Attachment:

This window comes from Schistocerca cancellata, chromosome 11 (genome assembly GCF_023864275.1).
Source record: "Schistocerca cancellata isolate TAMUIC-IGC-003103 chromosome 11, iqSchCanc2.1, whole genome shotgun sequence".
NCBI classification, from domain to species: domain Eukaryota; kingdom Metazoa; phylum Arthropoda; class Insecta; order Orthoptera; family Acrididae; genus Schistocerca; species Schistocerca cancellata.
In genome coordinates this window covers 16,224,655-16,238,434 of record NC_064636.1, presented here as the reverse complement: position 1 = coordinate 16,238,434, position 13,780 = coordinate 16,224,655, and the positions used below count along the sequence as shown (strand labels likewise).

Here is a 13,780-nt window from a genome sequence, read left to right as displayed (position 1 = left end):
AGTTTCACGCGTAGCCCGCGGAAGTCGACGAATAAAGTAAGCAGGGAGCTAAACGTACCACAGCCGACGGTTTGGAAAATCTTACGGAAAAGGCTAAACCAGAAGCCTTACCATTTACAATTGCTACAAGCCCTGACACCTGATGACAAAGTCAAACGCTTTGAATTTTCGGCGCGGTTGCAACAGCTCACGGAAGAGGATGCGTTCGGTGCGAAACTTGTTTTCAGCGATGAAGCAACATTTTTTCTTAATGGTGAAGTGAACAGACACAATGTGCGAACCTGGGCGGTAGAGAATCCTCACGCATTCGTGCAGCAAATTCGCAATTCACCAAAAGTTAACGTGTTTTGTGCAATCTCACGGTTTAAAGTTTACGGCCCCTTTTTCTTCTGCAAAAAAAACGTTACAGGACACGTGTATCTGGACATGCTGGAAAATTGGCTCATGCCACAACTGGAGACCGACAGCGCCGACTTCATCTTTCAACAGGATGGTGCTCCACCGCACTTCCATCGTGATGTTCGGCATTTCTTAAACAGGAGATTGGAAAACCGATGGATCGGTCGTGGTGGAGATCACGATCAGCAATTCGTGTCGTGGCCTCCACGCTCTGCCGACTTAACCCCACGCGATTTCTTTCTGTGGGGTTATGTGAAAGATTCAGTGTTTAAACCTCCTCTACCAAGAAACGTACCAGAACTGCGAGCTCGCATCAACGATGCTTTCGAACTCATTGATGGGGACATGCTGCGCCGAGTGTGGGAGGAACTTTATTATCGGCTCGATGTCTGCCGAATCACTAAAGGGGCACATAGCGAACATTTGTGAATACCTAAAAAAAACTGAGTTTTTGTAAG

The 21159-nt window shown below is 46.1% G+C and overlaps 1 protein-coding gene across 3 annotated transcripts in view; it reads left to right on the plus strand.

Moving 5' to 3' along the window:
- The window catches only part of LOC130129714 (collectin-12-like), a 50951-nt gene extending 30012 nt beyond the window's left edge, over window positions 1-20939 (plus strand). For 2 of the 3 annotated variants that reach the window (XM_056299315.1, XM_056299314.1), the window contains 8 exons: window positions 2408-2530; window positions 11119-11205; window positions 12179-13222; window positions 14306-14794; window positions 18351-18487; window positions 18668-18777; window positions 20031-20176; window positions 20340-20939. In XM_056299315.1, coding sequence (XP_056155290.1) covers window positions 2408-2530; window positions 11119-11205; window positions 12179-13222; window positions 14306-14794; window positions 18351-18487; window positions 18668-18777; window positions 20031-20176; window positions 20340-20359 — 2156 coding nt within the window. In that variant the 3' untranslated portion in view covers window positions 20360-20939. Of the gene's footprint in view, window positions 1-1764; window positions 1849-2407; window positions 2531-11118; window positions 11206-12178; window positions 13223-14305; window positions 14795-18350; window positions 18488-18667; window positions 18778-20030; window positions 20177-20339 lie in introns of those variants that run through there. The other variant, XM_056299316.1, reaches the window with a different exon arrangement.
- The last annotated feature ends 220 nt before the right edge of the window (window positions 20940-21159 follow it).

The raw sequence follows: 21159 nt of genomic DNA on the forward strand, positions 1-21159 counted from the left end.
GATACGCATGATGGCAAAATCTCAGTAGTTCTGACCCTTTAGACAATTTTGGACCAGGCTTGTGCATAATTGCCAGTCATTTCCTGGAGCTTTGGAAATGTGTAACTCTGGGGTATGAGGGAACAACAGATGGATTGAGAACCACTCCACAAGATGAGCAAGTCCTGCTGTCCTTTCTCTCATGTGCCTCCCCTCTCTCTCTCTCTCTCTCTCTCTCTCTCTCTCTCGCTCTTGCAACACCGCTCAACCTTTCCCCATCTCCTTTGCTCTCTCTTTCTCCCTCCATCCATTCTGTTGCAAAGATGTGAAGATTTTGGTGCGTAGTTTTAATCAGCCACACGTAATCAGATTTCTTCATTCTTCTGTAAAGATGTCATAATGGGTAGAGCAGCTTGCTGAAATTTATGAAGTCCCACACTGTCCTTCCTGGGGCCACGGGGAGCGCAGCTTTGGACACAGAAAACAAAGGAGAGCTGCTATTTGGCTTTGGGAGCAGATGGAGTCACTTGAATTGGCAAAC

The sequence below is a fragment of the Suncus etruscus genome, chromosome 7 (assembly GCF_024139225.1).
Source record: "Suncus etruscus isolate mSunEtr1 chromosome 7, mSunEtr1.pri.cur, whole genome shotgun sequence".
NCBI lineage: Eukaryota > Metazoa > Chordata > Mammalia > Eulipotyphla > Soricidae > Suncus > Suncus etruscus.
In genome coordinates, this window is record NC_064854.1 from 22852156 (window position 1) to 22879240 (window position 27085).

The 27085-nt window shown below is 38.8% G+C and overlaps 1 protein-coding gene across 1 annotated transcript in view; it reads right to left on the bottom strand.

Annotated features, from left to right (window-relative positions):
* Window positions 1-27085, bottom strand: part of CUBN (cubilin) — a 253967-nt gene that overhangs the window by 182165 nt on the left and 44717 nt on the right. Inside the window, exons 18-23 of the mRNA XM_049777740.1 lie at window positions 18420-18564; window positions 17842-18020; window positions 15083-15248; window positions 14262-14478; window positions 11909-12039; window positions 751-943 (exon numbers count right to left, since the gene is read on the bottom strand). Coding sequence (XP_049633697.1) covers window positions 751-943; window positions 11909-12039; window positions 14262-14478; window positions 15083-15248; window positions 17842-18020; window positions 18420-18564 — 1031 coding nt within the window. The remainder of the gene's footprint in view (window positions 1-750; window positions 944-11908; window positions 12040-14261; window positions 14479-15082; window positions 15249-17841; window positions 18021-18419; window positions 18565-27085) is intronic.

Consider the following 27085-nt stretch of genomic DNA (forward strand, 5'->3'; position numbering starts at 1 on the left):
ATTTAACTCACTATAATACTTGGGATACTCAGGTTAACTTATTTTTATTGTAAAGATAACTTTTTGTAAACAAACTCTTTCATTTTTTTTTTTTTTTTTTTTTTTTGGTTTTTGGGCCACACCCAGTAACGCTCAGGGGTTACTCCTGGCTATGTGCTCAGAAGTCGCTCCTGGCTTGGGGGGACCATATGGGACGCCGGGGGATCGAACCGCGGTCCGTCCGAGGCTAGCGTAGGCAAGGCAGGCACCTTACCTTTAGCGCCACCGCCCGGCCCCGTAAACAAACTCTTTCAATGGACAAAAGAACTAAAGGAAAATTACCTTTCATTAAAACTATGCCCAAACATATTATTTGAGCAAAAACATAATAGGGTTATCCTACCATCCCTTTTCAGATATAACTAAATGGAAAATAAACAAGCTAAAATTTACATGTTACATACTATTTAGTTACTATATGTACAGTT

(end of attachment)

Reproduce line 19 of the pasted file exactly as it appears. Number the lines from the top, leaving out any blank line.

* Window positions 1-27085, bottom strand: part of CUBN (cubilin) — a 253967-nt gene that overhangs the window by 182165 nt on the left and 44717 nt on the right. Inside the window, exons 18-23 of the mRNA XM_049777740.1 lie at window positions 18420-18564; window positions 17842-18020; window positions 15083-15248; window positions 14262-14478; window positions 11909-12039; window positions 751-943 (exon numbers count right to left, since the gene is read on the bottom strand). Coding sequence (XP_049633697.1) covers window positions 751-943; window positions 11909-12039; window positions 14262-14478; window positions 15083-15248; window positions 17842-18020; window positions 18420-18564 — 1031 coding nt within the window. The remainder of the gene's footprint in view (window positions 1-750; window positions 944-11908; window positions 12040-14261; window positions 14479-15082; window positions 15249-17841; window positions 18021-18419; window positions 18565-27085) is intronic.